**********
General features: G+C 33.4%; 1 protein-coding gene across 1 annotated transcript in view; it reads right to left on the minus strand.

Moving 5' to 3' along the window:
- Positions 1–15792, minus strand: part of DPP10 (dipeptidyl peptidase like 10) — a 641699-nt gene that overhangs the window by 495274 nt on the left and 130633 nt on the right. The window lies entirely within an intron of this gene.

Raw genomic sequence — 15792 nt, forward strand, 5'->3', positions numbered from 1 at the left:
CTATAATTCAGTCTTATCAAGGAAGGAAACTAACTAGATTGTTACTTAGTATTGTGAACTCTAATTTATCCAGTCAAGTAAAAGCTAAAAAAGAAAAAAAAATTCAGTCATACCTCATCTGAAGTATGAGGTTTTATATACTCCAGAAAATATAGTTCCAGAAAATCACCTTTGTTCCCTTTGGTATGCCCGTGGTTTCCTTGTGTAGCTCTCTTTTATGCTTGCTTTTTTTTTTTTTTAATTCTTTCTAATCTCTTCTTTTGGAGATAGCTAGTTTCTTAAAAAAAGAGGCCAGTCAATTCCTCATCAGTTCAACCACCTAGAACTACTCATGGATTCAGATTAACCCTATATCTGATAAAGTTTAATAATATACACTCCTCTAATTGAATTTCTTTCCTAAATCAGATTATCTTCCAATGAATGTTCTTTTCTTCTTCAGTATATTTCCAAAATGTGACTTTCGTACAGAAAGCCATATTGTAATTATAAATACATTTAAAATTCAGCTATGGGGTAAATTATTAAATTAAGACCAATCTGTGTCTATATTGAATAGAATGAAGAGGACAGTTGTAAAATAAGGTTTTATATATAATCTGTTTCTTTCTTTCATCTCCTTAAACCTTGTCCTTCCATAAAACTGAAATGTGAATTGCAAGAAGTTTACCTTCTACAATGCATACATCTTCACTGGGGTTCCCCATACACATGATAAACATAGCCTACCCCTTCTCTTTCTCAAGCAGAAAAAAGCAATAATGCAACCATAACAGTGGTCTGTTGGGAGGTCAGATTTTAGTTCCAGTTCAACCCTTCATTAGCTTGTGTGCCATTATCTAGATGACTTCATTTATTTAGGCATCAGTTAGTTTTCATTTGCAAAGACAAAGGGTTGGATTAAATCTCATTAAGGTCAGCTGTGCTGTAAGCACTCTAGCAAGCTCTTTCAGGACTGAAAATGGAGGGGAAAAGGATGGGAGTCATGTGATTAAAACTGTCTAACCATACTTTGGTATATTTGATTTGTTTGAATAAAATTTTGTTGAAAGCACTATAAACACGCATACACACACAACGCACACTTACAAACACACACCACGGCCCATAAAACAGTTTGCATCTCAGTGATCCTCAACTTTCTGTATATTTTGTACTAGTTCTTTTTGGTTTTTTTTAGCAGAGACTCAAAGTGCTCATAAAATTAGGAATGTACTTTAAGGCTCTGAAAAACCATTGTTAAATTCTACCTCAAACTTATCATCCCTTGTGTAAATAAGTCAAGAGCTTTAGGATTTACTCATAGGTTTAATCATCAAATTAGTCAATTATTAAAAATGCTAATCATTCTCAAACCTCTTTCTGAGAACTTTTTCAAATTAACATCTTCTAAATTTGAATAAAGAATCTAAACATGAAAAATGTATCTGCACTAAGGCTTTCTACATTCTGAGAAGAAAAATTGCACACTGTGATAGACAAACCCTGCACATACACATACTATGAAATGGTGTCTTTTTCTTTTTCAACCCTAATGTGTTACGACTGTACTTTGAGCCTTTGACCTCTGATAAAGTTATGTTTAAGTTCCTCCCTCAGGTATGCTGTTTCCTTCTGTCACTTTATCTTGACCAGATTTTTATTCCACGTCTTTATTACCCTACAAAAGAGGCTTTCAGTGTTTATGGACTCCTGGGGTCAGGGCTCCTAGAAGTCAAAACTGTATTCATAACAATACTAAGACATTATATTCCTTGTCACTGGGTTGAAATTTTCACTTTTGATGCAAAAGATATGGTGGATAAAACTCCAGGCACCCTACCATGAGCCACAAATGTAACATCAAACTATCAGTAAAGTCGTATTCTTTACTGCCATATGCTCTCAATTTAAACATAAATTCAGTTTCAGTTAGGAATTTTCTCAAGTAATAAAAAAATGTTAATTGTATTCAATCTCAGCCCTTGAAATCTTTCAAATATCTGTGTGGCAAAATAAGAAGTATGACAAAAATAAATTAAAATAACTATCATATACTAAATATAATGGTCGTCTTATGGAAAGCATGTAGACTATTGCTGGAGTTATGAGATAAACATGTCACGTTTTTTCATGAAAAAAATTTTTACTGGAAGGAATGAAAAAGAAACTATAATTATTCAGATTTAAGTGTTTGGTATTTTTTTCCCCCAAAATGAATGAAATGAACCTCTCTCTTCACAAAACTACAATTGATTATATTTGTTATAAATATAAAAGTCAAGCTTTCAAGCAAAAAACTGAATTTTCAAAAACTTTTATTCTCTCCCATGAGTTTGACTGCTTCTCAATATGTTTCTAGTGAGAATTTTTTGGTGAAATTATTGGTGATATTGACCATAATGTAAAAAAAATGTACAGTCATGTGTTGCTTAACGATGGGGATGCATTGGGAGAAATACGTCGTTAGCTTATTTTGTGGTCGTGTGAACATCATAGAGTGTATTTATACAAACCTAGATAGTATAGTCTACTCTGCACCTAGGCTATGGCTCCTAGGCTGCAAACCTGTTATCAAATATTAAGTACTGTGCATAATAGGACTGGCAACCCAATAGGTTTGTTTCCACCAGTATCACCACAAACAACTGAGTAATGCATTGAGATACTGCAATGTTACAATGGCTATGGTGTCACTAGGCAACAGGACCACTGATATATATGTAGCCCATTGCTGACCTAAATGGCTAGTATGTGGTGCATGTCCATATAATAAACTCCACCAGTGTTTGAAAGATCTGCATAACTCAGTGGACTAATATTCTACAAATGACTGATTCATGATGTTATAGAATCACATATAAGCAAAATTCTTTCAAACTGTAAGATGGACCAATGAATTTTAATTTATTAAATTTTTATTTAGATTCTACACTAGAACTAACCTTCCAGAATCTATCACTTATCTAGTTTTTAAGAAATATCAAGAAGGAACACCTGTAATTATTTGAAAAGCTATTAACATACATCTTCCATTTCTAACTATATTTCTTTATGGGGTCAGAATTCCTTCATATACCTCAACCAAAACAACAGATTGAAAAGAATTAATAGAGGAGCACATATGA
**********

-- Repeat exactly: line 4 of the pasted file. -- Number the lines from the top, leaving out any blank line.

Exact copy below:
Raw genomic sequence — 15792 nt, forward strand, 5'->3', positions numbered from 1 at the left: